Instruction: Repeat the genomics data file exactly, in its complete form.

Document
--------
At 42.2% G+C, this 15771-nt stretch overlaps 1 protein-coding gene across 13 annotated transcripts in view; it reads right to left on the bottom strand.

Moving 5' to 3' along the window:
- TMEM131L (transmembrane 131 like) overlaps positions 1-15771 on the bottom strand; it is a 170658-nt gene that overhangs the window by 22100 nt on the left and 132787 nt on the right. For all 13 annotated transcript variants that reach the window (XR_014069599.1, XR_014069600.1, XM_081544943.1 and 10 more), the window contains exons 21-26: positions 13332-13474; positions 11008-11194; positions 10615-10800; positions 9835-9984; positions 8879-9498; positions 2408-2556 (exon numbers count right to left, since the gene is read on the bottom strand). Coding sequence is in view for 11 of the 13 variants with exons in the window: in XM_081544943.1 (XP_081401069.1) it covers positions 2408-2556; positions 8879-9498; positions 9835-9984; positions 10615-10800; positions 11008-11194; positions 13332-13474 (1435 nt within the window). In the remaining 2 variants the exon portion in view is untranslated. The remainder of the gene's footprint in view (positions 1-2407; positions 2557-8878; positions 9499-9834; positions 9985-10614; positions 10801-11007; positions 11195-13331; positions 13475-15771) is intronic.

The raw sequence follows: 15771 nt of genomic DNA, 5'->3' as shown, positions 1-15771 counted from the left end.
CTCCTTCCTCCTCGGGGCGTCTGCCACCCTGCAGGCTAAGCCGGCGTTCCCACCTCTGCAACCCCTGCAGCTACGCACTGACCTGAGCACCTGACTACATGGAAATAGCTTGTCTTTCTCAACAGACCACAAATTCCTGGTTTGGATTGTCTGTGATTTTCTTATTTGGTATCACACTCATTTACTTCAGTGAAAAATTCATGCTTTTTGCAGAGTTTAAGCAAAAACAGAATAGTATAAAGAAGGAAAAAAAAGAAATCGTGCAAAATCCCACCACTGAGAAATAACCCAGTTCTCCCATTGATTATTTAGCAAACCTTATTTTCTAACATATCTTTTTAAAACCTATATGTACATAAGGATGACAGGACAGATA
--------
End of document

At 42.2% G+C, this 15771-nt stretch overlaps 1 protein-coding gene across 13 annotated transcripts in view; it reads right to left on the bottom strand.

Moving 5' to 3' along the window:
- TMEM131L (transmembrane 131 like) overlaps positions 1-15771 on the bottom strand; it is a 170658-nt gene that overhangs the window by 22100 nt on the left and 132787 nt on the right. For all 13 annotated transcript variants that reach the window (XR_014069599.1, XR_014069600.1, XM_081544943.1 and 10 more), the window contains exons 21-26: positions 13332-13474; positions 11008-11194; positions 10615-10800; positions 9835-9984; positions 8879-9498; positions 2408-2556 (exon numbers count right to left, since the gene is read on the bottom strand). Coding sequence is in view for 11 of the 13 variants with exons in the window: in XM_081544943.1 (XP_081401069.1) it covers positions 2408-2556; positions 8879-9498; positions 9835-9984; positions 10615-10800; positions 11008-11194; positions 13332-13474 (1435 nt within the window). In the remaining 2 variants the exon portion in view is untranslated. The remainder of the gene's footprint in view (positions 1-2407; positions 2557-8878; positions 9499-9834; positions 9985-10614; positions 10801-11007; positions 11195-13331; positions 13475-15771) is intronic.

The raw sequence follows: 15771 nt of genomic DNA, 5'->3' as shown, positions 1-15771 counted from the left end.
CTCCTTCCTCCTCGGGGCGTCTGCCACCCTGCAGGCTAAGCCGGCGTTCCCACCTCTGCAACCCCTGCAGCTACGCACTGACCTGAGCACCTGACTACATGGAAATAGCTTGTCTTTCTCAACAGACCACAAATTCCTGGTTTGGATTGTCTGTGATTTTCTTATTTGGTATCACACTCATTTACTTCAGTGAAAAATTCATGCTTTTTGCAGAGTTTAAGCAAAAACAGAATAGTATAAAGAAGGAAAAAAAAGAAATCGTGCAAAATCCCACCACTGAGAAATAACCCAGTTCTCCCATTGATTATTTAGCAAACCTTATTTTCTAACATATCTTTTTAAAACCTATATGTACATAAGGATGACAGGACAGATA